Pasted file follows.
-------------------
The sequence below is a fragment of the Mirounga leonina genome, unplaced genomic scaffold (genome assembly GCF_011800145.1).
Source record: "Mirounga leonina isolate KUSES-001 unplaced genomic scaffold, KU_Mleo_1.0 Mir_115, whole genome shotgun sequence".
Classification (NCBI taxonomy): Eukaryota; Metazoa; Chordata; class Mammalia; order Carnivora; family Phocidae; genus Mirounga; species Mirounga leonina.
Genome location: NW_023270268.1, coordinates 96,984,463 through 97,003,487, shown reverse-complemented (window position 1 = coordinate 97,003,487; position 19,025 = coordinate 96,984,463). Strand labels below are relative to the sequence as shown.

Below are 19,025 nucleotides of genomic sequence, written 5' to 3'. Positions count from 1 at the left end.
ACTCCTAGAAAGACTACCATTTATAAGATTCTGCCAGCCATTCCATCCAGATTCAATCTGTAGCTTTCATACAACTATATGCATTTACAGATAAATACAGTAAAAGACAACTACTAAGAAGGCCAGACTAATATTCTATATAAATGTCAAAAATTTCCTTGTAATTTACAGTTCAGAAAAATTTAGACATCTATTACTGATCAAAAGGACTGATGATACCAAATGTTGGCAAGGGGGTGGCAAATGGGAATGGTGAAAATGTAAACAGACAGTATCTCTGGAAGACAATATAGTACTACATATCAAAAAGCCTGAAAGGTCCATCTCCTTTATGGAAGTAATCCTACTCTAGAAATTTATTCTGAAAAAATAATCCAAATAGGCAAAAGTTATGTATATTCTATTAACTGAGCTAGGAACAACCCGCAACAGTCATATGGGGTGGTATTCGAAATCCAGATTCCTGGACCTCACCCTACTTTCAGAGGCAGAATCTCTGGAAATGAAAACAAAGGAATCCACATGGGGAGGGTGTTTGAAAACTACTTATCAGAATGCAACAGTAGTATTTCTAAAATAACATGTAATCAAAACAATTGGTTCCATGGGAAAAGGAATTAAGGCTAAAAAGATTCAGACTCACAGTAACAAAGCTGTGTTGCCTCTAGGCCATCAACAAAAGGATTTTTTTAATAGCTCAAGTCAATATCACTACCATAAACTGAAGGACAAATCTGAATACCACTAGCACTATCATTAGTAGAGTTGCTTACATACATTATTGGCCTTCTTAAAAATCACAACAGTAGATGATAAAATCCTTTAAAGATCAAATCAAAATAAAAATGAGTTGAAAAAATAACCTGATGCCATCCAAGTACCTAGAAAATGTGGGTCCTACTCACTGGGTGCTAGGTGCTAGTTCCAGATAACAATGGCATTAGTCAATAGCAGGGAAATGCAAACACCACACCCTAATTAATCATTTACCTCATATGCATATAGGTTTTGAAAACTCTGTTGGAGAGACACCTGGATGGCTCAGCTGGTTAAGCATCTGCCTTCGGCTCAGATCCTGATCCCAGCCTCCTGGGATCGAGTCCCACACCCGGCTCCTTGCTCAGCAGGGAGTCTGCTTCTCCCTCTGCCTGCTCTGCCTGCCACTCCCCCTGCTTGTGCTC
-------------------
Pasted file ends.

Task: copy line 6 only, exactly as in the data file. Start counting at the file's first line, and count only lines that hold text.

ACTCCTAGAAAGACTACCATTTATAAGATTCTGCCAGCCATTCCATCCAGATTCAATCTGTAGCTTTCATACAACTATATGCATTTACAGATAAATACAGTAAAAGACAACTACTAAGAAGGCCAGACTAATATTCTATATAAATGTCAAAAATTTCCTTGTAATTTACAGTTCAGAAAAATTTAGACATCTATTACTGATCAAAAGGACTGATGATACCAAATGTTGGCAAGGGGGTGGCAAATGGGAATGGTGAAAATGTAAACAGACAGTATCTCTGGAAGACAATATAGTACTACATATCAAAAAGCCTGAAAGGTCCATCTCCTTTATGGAAGTAATCCTACTCTAGAAATTTATTCTGAAAAAATAATCCAAATAGGCAAAAGTTATGTATATTCTATTAACTGAGCTAGGAACAACCCGCAACAGTCATATGGGGTGGTATTCGAAATCCAGATTCCTGGACCTCACCCTACTTTCAGAGGCAGAATCTCTGGAAATGAAAACAAAGGAATCCACATGGGGAGGGTGTTTGAAAACTACTTATCAGAATGCAACAGTAGTATTTCTAAAATAACATGTAATCAAAACAATTGGTTCCATGGGAAAAGGAATTAAGGCTAAAAAGATTCAGACTCACAGTAACAAAGCTGTGTTGCCTCTAGGCCATCAACAAAAGGATTTTTTTAATAGCTCAAGTCAATATCACTACCATAAACTGAAGGACAAATCTGAATACCACTAGCACTATCATTAGTAGAGTTGCTTACATACATTATTGGCCTTCTTAAAAATCACAACAGTAGATGATAAAATCCTTTAAAGATCAAATCAAAATAAAAATGAGTTGAAAAAATAACCTGATGCCATCCAAGTACCTAGAAAATGTGGGTCCTACTCACTGGGTGCTAGGTGCTAGTTCCAGATAACAATGGCATTAGTCAATAGCAGGGAAATGCAAACACCACACCCTAATTAATCATTTACCTCATATGCATATAGGTTTTGAAAACTCTGTTGGAGAGACACCTGGATGGCTCAGCTGGTTAAGCATCTGCCTTCGGCTCAGATCCTGATCCCAGCCTCCTGGGATCGAGTCCCACACCCGGCTCCTTGCTCAGCAGGGAGTCTGCTTCTCCCTCTGCCTGCTCTGCCTGCCACTCCCCCTGCTTGTGCTC